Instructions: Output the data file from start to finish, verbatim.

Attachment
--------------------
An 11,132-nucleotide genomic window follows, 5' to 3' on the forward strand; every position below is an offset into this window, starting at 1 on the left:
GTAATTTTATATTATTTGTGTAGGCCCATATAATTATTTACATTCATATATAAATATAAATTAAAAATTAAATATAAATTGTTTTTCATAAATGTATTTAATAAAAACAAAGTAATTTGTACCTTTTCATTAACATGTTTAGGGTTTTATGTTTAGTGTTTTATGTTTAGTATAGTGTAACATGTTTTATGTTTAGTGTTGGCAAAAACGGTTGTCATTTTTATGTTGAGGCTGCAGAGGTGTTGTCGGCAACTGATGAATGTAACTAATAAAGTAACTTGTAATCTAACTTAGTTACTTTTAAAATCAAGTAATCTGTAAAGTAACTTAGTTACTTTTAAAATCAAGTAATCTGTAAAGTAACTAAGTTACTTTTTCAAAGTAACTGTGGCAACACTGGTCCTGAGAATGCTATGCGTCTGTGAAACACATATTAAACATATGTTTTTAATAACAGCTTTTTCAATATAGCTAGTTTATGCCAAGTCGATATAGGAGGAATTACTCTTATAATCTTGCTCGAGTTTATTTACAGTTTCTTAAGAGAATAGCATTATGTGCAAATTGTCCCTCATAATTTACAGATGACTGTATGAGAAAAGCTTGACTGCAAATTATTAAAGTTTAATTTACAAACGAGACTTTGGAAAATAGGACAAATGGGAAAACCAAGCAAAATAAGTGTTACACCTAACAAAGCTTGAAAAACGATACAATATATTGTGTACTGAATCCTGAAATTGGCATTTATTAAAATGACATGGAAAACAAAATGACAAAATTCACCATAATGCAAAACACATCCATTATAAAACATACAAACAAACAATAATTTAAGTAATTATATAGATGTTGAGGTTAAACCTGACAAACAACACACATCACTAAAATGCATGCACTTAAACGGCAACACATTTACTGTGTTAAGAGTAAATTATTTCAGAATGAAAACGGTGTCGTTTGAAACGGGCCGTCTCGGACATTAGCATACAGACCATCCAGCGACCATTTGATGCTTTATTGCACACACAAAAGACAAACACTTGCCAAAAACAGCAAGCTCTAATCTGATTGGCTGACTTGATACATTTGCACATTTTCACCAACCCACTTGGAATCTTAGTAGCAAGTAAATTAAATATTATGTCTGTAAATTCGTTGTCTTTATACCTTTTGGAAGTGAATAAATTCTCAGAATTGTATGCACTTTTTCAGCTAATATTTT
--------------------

An 11,132-nucleotide genomic window follows, 5' to 3' on the forward strand; every position below is an offset into this window, starting at 1 on the left:
GTAATTTTATATTATTTGTGTAGGCCCATATAATTATTTACATTCATATATAAATATAAATTAAAAATTAAATATAAATTGTTTTTCATAAATGTATTTAATAAAAACAAAGTAATTTGTACCTTTTCATTAACATGTTTAGGGTTTTATGTTTAGTGTTTTATGTTTAGTATAGTGTAACATGTTTTATGTTTAGTGTTGGCAAAAACGGTTGTCATTTTTATGTTGAGGCTGCAGAGGTGTTGTCGGCAACTGATGAATGTAACTAATAAAGTAACTTGTAATCTAACTTAGTTACTTTTAAAATCAAGTAATCTGTAAAGTAACTTAGTTACTTTTAAAATCAAGTAATCTGTAAAGTAACTAAGTTACTTTTTCAAAGTAACTGTGGCAACACTGGTCCTGAGAATGCTATGCGTCTGTGAAACACATATTAAACATATGTTTTTAATAACAGCTTTTTCAATATAGCTAGTTTATGCCAAGTCGATATAGGAGGAATTACTCTTATAATCTTGCTCGAGTTTATTTACAGTTTCTTAAGAGAATAGCATTATGTGCAAATTGTCCCTCATAATTTACAGATGACTGTATGAGAAAAGCTTGACTGCAAATTATTAAAGTTTAATTTACAAACGAGACTTTGGAAAATAGGACAAATGGGAAAACCAAGCAAAATAAGTGTTACACCTAACAAAGCTTGAAAAACGATACAATATATTGTGTACTGAATCCTGAAATTGGCATTTATTAAAATGACATGGAAAACAAAATGACAAAATTCACCATAATGCAAAACACATCCATTATAAAACATACAAACAAACAATAATTTAAGTAATTATATAGATGTTGAGGTTAAACCTGACAAACAACACACATCACTAAAATGCATGCACTTAAACGGCAACACATTTACTGTGTTAAGAGTAAATTATTTCAGAATGAAAACGGTGTCGTTTGAAACGGGCCGTCTCGGACATTAGCATACAGACCATCCAGCGACCATTTGATGCTTTATTGCACACACAAAAGACAAACACTTGCCAAAAACAGCAAGCTCTAATCTGATTGGCTGACTTGATACATTTGCACATTTTCACCAACCCACTTGGAATCTTAGTAGCAAGTAAATTAAATATTATGTCTGTAAATTCGTTGTCTTTATACCTTTTGGAAGTGAATAAATTCTCAGAATTGTATGCACTTTTTCAGCTAATATTTT